'Amazing' photograph shows Ontario man flying German officers to WWII surrender
Long-lost photo album shows pivotal role Dakota pilot 'Tip' Holborn played at the end of the war
"It was just amazing to me," says Jim Vandermeer of Dryden, Ont., of the moment he learned that his father-in-law JC Clifton 'Tip' Holborn was one of the Royal Canadian Air Force pilots who flew high-ranking German officers to and from the surrender negotiations to end of World War II.
Tip Holborn flew Dakota aircraft as part of the 437 Husky Squadron, which was formed on September 4, 1944 to be part of Operation Market Garden, aimed at liberating Holland.
The Dakotas were "unarmed and unarmoured," and often unescorted as they carried supplies, including paratroopers, to the front lines, and the wounded back to safety.
"They were constantly at risk," said Vandermeer, explaining that a witness to one of the squadron's missions declared "these men flew into a flaming hell."
The squadron participated in many important missions but the flights they carried out in May, 1945 may have been the most important of all.
While cleaning his mother-in-law Betty's home after her death, Vandermeer and his wife Susan discovered an old photo album, containing many photographs taken by Holborn during his war years in the RCAF.
Holborn had died when Susan was only 12 and she had never known about the album or the valuable history it contained. But Vandermeer, who was born in Holland in 1946, immediately recognized the pictures' importance.
"The first picture that I just happened on showed a very high-ranking German general, Admiral Von Friedeburg getting out of the Dakota aircraft, that I knew Tip had flown, and the picture was dated Reims, France May 11, 1945.," said Vandermeer.
"The date just jumped at me. I knew that this was something to do with the signing of the surrender of the Second World War," he said.
Vandermeer's research uncovered that Holborn had flown German officers to and from France to "sign the actual documents that laid out the terms and conditions of the surrender."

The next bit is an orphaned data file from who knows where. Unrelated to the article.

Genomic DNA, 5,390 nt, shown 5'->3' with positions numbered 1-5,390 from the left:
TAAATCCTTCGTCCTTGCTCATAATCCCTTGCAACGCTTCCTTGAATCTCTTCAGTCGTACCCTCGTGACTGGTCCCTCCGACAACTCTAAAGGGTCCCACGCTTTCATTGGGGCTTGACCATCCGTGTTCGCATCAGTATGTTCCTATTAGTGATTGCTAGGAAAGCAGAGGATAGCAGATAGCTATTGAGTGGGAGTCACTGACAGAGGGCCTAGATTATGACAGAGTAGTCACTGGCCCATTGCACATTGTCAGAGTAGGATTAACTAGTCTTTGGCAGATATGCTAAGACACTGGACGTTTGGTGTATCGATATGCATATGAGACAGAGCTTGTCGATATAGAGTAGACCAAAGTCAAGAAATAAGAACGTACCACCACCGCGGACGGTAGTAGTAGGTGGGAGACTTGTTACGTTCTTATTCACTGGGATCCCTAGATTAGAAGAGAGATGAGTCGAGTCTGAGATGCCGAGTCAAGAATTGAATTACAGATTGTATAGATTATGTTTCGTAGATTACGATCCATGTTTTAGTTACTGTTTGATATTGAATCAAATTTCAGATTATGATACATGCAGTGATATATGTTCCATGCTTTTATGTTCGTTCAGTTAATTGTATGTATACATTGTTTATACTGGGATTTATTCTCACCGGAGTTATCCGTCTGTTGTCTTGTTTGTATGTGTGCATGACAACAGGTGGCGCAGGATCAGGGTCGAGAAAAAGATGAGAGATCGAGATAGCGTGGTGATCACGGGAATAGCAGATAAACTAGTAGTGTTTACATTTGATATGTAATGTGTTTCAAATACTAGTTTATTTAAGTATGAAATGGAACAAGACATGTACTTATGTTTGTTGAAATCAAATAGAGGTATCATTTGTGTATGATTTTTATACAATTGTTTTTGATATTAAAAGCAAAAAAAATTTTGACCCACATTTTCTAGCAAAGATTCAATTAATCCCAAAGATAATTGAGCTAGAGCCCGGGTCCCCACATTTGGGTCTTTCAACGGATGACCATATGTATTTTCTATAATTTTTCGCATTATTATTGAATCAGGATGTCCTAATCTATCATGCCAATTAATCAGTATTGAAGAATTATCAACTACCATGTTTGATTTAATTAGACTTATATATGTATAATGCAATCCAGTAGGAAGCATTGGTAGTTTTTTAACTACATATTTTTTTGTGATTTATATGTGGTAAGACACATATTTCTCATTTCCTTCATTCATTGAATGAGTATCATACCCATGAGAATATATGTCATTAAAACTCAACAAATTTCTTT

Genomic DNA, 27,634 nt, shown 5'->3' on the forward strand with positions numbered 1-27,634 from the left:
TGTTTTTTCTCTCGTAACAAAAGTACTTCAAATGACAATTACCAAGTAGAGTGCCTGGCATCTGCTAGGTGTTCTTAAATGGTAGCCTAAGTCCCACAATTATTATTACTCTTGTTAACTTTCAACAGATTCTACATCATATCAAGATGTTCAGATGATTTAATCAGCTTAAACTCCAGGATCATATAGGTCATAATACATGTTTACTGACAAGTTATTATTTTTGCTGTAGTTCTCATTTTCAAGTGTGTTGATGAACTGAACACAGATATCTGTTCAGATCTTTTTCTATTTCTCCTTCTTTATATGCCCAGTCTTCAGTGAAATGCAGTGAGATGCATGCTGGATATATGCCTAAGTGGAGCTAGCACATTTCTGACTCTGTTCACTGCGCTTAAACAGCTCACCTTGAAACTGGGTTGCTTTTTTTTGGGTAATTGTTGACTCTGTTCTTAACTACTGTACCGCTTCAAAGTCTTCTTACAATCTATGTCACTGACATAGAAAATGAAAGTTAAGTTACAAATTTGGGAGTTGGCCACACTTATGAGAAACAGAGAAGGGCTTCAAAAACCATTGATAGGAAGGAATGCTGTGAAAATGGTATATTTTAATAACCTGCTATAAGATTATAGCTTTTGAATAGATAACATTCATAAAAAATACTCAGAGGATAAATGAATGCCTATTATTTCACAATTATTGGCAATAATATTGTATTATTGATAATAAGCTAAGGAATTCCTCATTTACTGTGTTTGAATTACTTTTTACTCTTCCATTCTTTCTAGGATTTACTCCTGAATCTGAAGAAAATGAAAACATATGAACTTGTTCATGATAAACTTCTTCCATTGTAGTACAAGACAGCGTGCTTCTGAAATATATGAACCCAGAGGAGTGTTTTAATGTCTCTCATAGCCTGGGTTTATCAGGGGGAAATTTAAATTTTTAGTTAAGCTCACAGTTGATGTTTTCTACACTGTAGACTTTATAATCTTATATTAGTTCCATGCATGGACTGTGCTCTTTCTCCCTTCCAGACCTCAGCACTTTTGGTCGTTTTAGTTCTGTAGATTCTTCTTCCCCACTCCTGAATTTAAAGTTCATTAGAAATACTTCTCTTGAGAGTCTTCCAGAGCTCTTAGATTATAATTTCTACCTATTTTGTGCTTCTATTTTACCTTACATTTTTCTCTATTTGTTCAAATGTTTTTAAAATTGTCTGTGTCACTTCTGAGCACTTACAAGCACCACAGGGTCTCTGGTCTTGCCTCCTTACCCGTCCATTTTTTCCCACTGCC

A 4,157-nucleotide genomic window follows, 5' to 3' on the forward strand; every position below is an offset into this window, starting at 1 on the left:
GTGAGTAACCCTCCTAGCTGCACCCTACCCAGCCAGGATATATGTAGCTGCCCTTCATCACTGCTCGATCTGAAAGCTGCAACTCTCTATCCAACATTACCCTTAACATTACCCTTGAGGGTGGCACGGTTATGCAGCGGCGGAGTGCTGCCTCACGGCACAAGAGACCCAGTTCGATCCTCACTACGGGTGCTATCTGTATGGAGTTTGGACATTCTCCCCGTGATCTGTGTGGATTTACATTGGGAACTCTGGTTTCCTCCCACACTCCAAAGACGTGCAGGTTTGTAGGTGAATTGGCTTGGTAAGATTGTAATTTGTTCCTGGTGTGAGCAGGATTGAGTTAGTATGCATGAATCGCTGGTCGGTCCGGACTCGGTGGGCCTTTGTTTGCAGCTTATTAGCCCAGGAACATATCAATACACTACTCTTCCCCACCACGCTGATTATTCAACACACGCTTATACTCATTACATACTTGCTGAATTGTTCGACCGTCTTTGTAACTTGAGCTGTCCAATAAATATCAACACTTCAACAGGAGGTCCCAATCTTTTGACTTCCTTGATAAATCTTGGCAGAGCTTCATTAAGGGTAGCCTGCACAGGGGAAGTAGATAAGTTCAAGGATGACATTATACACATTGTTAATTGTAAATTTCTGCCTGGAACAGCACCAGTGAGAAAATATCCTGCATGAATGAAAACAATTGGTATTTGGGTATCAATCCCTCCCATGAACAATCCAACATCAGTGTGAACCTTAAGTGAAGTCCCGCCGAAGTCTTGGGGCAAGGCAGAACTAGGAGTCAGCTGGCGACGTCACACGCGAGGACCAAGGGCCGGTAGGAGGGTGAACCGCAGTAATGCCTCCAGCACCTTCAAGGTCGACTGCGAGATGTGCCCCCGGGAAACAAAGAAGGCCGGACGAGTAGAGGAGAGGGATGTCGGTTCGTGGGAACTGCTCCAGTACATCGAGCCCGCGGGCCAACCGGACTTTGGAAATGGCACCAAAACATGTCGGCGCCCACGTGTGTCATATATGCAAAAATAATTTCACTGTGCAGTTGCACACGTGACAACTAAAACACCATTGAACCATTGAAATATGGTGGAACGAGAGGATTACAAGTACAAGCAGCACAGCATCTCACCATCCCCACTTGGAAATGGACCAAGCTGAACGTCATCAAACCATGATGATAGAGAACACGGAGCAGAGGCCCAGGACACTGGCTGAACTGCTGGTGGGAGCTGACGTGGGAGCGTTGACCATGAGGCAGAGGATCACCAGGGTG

There had been family rumours of the pivotal role Holborn played, but Vandermeer never took much note of those stories, until he found the photograph "captioned in his own handwriting, just made it remarkable to me."
"I just couldn't believe it when I first saw it," he said.
This summer, Vandermeer travelled to Alaska and had a chance to board the very Dakota that Holborn flew to those crucial negotiations.
"I'm a former police officer and I'm not really that emotional, but when I got into the aircraft and was actually able to touch the seat where I knew Clifton had sat, it just broke me down. It overwhelmed me and to my own surprise I just broke down into tears," he said.
It made him marvel anew at the courage of one young farm boy from Ontario and "to think that in a very, very few short years he went from, probably the biggest thing he'd ever operated was the small tractor on the family farm to flying twin-engine Dakotas, each with about 1200-horsepower."
Now, Vandermeer's "wildest dream and sincerest wish" is to bring that aircraft back home.
He is working with the Canadian Aviation Preservation Association, the Canadian Warplane Heritage Museum in Hamilton, Ont., and the owner in Alaska to make that happen.
You can hear more from Jim Vandermeer on the CBC Radio program, Up North, here